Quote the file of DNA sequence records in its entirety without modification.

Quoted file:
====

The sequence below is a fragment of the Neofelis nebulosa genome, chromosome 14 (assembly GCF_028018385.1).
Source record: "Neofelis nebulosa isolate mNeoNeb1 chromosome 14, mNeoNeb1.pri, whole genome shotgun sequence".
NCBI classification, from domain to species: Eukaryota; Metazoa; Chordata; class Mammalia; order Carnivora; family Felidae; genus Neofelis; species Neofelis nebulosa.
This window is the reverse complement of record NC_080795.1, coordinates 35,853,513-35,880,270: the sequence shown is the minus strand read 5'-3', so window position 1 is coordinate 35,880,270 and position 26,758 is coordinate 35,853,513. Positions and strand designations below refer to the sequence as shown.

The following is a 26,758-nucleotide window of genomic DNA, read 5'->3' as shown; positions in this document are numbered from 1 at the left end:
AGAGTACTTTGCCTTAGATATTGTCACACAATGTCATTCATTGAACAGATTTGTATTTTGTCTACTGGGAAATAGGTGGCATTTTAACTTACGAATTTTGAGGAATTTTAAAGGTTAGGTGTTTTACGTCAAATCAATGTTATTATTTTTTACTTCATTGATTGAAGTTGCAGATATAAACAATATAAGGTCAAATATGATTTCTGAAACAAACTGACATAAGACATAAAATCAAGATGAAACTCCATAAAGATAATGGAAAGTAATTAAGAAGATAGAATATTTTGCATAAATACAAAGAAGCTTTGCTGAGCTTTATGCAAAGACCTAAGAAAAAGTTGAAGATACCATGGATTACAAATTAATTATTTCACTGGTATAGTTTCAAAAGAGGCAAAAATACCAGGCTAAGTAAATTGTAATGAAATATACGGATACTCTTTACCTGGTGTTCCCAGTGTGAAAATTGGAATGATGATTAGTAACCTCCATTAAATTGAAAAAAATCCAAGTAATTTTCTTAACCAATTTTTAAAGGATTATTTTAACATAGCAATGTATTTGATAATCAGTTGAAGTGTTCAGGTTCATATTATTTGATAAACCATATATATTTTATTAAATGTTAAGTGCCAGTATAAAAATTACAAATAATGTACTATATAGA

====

The sequence below is a fragment of the Neofelis nebulosa genome, chromosome 14 (assembly GCF_028018385.1).
Source record: "Neofelis nebulosa isolate mNeoNeb1 chromosome 14, mNeoNeb1.pri, whole genome shotgun sequence".
NCBI classification, from domain to species: Eukaryota; Metazoa; Chordata; class Mammalia; order Carnivora; family Felidae; genus Neofelis; species Neofelis nebulosa.
This window is the reverse complement of record NC_080795.1, coordinates 35,853,513-35,880,270: the sequence shown is the minus strand read 5'-3', so window position 1 is coordinate 35,880,270 and position 26,758 is coordinate 35,853,513. Positions and strand designations below refer to the sequence as shown.

The following is a 26,758-nucleotide window of genomic DNA, read 5'->3' as shown; positions in this document are numbered from 1 at the left end:
AGAGTACTTTGCCTTAGATATTGTCACACAATGTCATTCATTGAACAGATTTGTATTTTGTCTACTGGGAAATAGGTGGCATTTTAACTTACGAATTTTGAGGAATTTTAAAGGTTAGGTGTTTTACGTCAAATCAATGTTATTATTTTTTACTTCATTGATTGAAGTTGCAGATATAAACAATATAAGGTCAAATATGATTTCTGAAACAAACTGACATAAGACATAAAATCAAGATGAAACTCCATAAAGATAATGGAAAGTAATTAAGAAGATAGAATATTTTGCATAAATACAAAGAAGCTTTGCTGAGCTTTATGCAAAGACCTAAGAAAAAGTTGAAGATACCATGGATTACAAATTAATTATTTCACTGGTATAGTTTCAAAAGAGGCAAAAATACCAGGCTAAGTAAATTGTAATGAAATATACGGATACTCTTTACCTGGTGTTCCCAGTGTGAAAATTGGAATGATGATTAGTAACCTCCATTAAATTGAAAAAAATCCAAGTAATTTTCTTAACCAATTTTTAAAGGATTATTTTAACATAGCAATGTATTTGATAATCAGTTGAAGTGTTCAGGTTCATATTATTTGATAAACCATATATATTTTATTAAATGTTAAGTGCCAGTATAAAAATTACAAATAATGTACTATATAGA